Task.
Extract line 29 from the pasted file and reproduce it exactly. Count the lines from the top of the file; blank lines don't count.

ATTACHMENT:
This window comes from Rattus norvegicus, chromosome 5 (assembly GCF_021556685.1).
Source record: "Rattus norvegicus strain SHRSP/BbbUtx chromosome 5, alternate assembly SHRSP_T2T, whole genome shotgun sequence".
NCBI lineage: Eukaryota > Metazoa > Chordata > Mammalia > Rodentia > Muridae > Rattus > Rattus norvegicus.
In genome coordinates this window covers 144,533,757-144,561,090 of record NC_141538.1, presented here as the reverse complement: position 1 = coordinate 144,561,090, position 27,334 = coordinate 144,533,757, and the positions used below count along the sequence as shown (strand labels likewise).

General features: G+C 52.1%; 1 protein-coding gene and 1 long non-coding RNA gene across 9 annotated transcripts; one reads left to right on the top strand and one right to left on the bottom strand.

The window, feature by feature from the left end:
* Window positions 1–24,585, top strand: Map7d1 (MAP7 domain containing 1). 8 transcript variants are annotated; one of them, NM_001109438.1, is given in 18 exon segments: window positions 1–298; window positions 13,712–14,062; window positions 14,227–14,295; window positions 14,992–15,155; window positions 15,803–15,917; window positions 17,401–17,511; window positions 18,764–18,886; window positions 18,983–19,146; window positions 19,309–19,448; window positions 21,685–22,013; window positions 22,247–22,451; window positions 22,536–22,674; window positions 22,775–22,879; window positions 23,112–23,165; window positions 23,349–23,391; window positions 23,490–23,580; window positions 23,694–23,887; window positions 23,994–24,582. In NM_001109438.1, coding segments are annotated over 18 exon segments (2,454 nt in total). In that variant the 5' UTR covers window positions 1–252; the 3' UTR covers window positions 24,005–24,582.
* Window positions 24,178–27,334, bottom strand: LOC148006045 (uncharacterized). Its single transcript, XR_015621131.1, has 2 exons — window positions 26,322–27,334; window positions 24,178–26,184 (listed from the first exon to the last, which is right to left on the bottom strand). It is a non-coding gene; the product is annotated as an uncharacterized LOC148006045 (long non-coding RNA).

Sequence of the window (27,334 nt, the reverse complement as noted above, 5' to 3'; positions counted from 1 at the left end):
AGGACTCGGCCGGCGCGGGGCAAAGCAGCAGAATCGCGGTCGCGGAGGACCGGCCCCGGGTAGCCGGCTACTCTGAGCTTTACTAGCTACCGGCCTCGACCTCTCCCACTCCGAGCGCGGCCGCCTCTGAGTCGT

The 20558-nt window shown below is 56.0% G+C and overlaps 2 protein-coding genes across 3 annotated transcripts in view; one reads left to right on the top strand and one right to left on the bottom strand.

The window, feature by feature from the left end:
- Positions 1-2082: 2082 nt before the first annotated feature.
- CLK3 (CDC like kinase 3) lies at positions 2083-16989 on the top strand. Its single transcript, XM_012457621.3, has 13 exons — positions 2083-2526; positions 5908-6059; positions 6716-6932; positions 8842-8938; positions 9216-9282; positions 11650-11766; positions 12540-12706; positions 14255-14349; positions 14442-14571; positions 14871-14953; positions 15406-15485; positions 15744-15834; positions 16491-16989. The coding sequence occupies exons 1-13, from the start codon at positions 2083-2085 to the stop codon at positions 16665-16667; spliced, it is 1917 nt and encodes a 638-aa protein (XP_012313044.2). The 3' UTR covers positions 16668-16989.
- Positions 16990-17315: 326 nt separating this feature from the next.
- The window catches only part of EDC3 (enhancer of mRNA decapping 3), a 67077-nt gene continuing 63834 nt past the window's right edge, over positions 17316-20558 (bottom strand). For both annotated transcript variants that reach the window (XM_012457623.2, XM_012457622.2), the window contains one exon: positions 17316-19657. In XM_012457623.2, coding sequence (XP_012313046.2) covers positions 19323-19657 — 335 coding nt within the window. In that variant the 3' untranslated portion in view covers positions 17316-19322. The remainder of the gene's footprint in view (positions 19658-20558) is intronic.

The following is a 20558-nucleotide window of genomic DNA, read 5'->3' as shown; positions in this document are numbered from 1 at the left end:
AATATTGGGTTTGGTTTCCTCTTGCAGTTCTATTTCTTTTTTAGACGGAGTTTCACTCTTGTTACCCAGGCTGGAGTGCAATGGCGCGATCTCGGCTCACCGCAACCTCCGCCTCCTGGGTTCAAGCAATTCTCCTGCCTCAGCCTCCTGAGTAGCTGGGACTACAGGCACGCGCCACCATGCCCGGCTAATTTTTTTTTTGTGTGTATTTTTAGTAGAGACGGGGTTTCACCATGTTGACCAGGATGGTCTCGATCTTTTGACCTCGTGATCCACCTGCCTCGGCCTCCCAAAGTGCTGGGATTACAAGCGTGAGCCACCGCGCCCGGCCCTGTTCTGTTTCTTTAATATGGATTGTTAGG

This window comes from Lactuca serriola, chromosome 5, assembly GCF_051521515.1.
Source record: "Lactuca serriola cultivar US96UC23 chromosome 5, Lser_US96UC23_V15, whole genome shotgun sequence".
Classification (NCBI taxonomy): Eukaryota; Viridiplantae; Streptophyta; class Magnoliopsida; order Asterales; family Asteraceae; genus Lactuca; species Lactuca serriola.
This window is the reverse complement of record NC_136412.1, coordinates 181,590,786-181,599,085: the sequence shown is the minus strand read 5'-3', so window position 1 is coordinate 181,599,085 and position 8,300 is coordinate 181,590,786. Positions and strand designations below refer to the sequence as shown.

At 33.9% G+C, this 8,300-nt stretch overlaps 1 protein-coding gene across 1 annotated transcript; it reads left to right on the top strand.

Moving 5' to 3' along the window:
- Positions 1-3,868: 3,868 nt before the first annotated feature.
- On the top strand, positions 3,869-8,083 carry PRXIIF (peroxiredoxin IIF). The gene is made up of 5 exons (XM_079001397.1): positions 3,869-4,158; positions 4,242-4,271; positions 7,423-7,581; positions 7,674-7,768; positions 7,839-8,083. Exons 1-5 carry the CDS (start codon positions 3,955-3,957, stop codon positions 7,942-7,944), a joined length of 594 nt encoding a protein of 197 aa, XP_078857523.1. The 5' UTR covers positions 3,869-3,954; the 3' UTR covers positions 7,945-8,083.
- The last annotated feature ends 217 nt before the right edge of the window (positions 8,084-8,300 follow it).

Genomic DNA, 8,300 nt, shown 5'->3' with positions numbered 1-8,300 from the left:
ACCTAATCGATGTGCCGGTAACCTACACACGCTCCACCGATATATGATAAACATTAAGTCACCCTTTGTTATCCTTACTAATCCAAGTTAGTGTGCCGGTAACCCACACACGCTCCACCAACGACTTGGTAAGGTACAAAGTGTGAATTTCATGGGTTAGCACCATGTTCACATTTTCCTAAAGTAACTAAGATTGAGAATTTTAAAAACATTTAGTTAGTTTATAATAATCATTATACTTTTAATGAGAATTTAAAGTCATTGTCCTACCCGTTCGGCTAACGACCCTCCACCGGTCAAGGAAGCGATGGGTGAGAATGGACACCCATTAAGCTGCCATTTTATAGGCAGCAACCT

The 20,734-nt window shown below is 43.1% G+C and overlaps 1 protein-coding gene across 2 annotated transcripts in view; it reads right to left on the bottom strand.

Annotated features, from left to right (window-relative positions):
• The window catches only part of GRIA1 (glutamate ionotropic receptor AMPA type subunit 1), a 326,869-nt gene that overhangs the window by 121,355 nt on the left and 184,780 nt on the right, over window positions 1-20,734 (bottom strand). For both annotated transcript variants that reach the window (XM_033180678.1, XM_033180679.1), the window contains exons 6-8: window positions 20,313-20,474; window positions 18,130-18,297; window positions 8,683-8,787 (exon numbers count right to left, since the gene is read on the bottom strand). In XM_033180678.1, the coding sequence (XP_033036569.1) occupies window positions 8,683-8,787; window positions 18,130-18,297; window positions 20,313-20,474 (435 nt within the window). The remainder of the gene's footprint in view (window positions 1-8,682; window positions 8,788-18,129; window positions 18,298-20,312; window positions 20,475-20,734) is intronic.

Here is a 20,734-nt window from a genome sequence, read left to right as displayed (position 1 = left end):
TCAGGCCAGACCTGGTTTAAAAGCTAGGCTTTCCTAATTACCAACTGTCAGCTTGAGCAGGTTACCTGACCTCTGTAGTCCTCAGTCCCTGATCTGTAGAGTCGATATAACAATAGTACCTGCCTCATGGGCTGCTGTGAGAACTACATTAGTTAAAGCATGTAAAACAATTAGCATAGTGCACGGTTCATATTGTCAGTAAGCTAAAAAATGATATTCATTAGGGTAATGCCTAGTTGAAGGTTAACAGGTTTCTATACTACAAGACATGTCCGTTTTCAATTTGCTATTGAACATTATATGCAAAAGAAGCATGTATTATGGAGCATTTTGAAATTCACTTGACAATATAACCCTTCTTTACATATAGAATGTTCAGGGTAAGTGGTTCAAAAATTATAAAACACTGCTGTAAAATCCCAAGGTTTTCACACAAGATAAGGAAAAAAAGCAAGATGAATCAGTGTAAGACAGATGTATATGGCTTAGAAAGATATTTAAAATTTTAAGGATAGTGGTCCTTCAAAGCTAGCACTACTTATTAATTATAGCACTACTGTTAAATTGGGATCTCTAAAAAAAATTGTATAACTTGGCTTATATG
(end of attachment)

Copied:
ACCTAATCGATGTGCCGGTAACCTACACACGCTCCACCGATATATGATAAACATTAAGTCACCCTTTGTTATCCTTACTAATCCAAGTTAGTGTGCCGGTAACCCACACACGCTCCACCAACGACTTGGTAAGGTACAAAGTGTGAATTTCATGGGTTAGCACCATGTTCACATTTTCCTAAAGTAACTAAGATTGAGAATTTTAAAAACATTTAGTTAGTTTATAATAATCATTATACTTTTAATGAGAATTTAAAGTCATTGTCCTACCCGTTCGGCTAACGACCCTCCACCGGTCAAGGAAGCGATGGGTGAGAATGGACACCCATTAAGCTGCCATTTTATAGGCAGCAACCT